More openings are on the horizon and it's time to plan the first outdoor excursions. If you want to spend a night camping in beautiful surroundings in Germany without being woken up by slamming car doors or motorhome generators, only to find that the first thing you see is a wall of caravans, it's not that easy. Campsites more and more resemble grassy parking zones, wild camping is prohibited almost everywhere, even non-motorised, and bivouacking is a grey area that requires a good dose of courage and self-confidence.
Most fresh-air-loving and nature-loving people will understand that in a densely populated country like Germany, natural areas need special protection. Animals and plants urgently need the little space we still allow them. Nature reserves and national parks are therefore absolutely taboo for any overnight adventure.
About Wild Camping in Germany
Wild camping is relatively confusing in Germany. Laws and guidelines differ depending on the federal state. Section 59 of the Federal Nature Conservation Act states that "entering the open countryside on roads and paths and on unused land for the purpose of recreation" is permitted to everyone. This includes private paths, field margins, heathland, wasteland and fallow land, as well as agricultural land outside the use period. Useful season is the time between sowing and tilling the crop. The right of access also includes the use of wheelchairs or bicycles on paths.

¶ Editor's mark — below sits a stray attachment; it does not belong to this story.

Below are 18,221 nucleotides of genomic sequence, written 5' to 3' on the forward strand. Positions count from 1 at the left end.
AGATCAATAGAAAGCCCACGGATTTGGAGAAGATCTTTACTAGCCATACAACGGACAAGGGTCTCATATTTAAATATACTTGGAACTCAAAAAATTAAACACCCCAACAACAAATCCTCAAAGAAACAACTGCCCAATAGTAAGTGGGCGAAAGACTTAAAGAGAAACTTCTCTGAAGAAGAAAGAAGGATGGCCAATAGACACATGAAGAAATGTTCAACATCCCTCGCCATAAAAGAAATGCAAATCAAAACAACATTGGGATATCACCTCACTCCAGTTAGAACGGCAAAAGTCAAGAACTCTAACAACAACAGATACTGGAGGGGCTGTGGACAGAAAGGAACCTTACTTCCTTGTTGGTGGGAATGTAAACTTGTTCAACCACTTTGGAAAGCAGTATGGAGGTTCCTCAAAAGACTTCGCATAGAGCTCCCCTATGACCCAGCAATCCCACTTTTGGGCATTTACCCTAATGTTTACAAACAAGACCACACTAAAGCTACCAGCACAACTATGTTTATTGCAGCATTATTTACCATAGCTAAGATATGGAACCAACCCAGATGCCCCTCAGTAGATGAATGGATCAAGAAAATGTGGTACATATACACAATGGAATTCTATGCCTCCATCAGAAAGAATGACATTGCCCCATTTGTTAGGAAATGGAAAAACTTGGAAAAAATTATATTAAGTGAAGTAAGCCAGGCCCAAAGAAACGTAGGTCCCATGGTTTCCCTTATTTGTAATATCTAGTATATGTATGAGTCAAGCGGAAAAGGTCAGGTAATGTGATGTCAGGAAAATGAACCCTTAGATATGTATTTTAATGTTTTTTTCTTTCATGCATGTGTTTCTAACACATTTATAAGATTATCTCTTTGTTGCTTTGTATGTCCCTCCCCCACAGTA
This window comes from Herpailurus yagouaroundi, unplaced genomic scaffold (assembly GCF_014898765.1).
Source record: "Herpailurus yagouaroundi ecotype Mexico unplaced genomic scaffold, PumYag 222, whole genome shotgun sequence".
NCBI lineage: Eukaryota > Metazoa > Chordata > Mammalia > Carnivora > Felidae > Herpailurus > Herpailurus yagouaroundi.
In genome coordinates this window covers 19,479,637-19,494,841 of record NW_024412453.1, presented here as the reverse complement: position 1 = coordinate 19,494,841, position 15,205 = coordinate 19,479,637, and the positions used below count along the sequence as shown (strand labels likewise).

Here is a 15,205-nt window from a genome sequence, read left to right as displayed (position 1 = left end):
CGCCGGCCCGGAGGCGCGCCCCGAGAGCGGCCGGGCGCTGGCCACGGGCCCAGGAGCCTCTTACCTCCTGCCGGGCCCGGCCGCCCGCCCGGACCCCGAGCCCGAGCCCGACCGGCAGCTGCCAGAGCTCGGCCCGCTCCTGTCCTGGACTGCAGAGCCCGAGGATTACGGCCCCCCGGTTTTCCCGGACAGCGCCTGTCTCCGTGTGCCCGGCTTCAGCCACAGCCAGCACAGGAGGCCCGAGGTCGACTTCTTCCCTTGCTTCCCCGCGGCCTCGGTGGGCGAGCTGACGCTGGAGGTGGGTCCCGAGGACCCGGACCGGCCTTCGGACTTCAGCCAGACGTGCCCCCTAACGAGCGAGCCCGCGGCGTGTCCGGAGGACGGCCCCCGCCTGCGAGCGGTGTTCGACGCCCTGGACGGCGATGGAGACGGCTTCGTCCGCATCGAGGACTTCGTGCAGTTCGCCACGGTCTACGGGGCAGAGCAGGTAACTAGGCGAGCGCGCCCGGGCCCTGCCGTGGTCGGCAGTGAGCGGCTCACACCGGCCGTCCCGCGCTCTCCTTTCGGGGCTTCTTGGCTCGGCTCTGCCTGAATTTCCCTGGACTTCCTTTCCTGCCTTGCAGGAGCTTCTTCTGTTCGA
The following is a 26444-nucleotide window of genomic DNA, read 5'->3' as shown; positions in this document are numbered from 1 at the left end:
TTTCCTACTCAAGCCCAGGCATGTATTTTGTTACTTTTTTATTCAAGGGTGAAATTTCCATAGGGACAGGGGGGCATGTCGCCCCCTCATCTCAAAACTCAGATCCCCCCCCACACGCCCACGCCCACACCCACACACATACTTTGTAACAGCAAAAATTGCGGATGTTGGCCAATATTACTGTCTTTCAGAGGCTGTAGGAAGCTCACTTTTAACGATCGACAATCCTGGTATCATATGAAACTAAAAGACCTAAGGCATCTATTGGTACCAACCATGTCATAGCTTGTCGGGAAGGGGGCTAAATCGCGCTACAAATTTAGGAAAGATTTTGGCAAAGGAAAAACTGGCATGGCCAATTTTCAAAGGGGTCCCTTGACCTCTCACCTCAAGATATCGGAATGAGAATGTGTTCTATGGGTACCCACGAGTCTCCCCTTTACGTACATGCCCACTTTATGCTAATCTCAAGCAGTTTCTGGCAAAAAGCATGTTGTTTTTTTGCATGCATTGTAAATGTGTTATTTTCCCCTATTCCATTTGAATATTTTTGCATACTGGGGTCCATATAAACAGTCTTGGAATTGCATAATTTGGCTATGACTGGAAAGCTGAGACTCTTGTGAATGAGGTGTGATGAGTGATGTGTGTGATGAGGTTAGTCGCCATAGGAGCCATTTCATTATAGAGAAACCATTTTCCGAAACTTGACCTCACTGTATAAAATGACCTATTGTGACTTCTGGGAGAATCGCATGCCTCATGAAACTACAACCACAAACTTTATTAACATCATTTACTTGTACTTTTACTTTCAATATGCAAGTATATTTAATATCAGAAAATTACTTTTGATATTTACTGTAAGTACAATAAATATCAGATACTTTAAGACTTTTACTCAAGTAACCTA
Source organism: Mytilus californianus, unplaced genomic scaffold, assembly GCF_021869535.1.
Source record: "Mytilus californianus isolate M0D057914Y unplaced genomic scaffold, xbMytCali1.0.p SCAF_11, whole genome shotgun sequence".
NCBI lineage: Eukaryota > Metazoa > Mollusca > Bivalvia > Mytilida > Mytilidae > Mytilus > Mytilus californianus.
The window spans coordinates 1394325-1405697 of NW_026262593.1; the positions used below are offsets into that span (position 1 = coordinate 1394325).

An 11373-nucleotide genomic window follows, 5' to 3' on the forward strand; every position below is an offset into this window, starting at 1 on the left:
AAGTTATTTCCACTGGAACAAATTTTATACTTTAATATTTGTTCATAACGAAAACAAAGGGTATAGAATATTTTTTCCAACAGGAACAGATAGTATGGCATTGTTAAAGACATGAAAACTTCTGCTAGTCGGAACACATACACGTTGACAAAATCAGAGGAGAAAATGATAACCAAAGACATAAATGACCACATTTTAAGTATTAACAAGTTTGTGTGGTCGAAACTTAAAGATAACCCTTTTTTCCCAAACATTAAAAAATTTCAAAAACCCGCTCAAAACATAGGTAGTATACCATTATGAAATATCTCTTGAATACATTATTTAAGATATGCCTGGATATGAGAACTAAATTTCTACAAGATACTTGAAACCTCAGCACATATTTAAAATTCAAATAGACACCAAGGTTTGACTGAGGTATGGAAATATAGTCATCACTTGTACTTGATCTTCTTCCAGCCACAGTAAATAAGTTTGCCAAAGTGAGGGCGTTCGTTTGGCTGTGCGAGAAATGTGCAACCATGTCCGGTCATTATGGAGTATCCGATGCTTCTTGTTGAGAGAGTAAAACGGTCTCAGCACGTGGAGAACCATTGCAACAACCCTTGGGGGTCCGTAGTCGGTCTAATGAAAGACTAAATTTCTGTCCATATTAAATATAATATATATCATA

Forest access, on the other hand, is governed by the Federal Forest Act. It is uniformly regulated that according to paragraph 14 "entering the forest for the purpose of recreation" is permitted - the federal states regulate the details. This also includes camping and spending the night outside designated campsites.
Nature reserves, nature reservoirs, national parks and landscape conservation areas take an exceptional position. As a rule, wild camping is strictly prohibited in these zones. If this is violated, and in particular if other offenses are committed such as littering, high fines may be imposed. In general: Respect the local laws and treat nature with respect. Asking the owner for permission before spending the night on his property is also recommended - a friendly inquiry is usually well received!
If you want to be on the safe side in Germany and still want to spend the night as close to nature as possible, you can head for a campsite or ask the local forestry authority, but also the respective property owner. An emergency bivouac is usually allowed everywhere and planned bivouacking (spending the night without a tent in the open air) is generally tolerated for one night - with the exception of protected areas, where overnight camping is expressly prohibited.
As we want to encourage people to travel in a climate-friendly way, we have put together a selection for all those who travel by bike, on foot, canoe or kayak. Some require registration or application. Some are free, others require a membership fee. What they all have in common is that you are invited and welcome to pitch your tent car-free!